1:72 Scale Metal Die-Cast – Leopard 1 German Main Battle Tank - Length: 5.25" (from end of vehicle to tip of the main gun) Width: 2”
This Leopard tank model's body is made of metal while the turret is made of plastic. The turret can rotate all 360 degrees. The tracks are made of rubber and are fitted, however they do not move. The coloring and markings are accurate and realistic.
The maker of the model, Eaglemoss, really did a good job with the model, the panel lines and details are very clear and crisp. These models have different details engraved such as doors, hatches, panels, lights, ports, antennas, machine guns, ropes, shovels, etc; all of these done with high accuracy and proportion. When they are painted in different color, say for example, shovels and ropes, they are indeed painted accurately.
These models come in what could be described as a disposable blister pack. The packaging is very minimum, the blister back is just big enough to enclose the vehicle and the cardboard backing to which the blister is attached is barely bigger than the lengths and width dimension of the vehicle.
Although these models are inexpensive and just about the size of a (regular) computer mouse, they are certainly not toys. The tracks don't move and the turrets and their main guns and machine guns can be quite fragile because of their size. However, unlike airplanes and helicopters, tank models don't have all those think and long parts, so in practice, a tank model would be able to withstand more than an airplane or helicopter model.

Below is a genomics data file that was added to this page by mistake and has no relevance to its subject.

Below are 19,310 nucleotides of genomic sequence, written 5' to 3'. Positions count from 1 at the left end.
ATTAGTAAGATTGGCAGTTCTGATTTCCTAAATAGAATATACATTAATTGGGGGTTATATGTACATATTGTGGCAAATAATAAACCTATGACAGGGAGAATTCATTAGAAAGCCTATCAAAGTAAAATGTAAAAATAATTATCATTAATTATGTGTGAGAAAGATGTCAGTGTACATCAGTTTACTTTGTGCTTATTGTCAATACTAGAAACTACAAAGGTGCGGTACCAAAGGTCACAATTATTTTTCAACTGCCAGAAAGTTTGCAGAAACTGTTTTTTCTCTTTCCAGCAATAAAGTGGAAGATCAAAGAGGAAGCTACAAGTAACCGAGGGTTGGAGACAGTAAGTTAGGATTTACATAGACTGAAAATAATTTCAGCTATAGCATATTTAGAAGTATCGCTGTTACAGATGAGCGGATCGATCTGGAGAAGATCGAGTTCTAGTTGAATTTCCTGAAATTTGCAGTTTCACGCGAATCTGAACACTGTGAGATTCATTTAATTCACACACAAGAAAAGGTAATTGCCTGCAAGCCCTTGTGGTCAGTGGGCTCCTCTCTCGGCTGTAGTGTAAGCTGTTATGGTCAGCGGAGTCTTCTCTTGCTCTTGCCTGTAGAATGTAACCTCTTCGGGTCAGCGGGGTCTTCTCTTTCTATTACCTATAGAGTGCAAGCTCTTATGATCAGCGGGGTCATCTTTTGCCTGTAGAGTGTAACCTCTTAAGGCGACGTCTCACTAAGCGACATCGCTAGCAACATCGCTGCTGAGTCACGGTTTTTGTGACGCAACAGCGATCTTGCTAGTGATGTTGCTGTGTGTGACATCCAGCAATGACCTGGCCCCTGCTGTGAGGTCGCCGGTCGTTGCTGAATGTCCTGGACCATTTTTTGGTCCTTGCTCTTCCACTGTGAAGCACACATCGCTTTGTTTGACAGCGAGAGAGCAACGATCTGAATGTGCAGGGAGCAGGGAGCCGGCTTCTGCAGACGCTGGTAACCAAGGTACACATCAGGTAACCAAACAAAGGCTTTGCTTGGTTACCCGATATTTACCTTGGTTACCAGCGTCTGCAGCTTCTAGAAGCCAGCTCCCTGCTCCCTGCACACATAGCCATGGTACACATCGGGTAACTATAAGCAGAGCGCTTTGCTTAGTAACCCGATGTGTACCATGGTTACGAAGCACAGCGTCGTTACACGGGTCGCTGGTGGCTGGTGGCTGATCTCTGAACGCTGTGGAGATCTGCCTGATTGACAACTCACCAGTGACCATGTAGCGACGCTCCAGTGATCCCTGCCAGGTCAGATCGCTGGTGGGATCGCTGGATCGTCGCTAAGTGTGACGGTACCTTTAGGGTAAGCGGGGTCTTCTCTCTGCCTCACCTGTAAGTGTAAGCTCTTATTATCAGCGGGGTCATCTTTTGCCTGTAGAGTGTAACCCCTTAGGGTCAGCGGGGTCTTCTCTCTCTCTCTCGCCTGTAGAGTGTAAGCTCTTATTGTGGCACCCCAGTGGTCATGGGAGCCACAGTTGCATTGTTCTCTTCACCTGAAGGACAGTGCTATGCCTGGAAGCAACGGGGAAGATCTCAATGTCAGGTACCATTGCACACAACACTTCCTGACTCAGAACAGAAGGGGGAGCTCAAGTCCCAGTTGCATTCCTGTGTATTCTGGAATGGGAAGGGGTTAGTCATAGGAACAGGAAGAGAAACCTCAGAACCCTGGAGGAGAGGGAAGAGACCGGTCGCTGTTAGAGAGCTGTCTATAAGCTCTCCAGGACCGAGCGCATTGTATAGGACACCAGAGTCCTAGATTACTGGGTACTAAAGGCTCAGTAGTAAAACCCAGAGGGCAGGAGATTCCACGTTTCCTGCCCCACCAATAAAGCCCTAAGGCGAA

The Leopard (or Leopard 1) is a main battle tank designed and produced in West Germany that first entered service in 1965. Developed in an era when HEAT warheads were thought to make conventional heavy armour of limited value, the Leopard focused on firepower in the form of the German-built version of the British L7 105-mm gun, and improved cross-country performance that was unmatched by other designs of the era.
The design started as a collaborative project in the 1950s between West Germany and France, and later joined by Italy, but the partnership ended and the final design was ordered by the Bundeswehr, with production starting in 1965. In total, 6,485 Leopard tanks have been built, of which 4,744 were battle tanks and 1,741 were utility and anti-aircraft variants, not including 80 prototypes and pre-series vehicles.
The Leopard quickly became a standard of European forces, and eventually served as the main battle tankin over a dozen countries worldwide. Since 1990, the Leopard 1 has gradually been relegated to secondary roles in most armies. In the German Army, the Leopard 1 MBTs were phased out in 2003, while Leopard 1 derived vehicles are still widely used. The Leopard 2 MBTs have taken over the MBT role. Leopard hulls have been re-used in a wide variety of roles.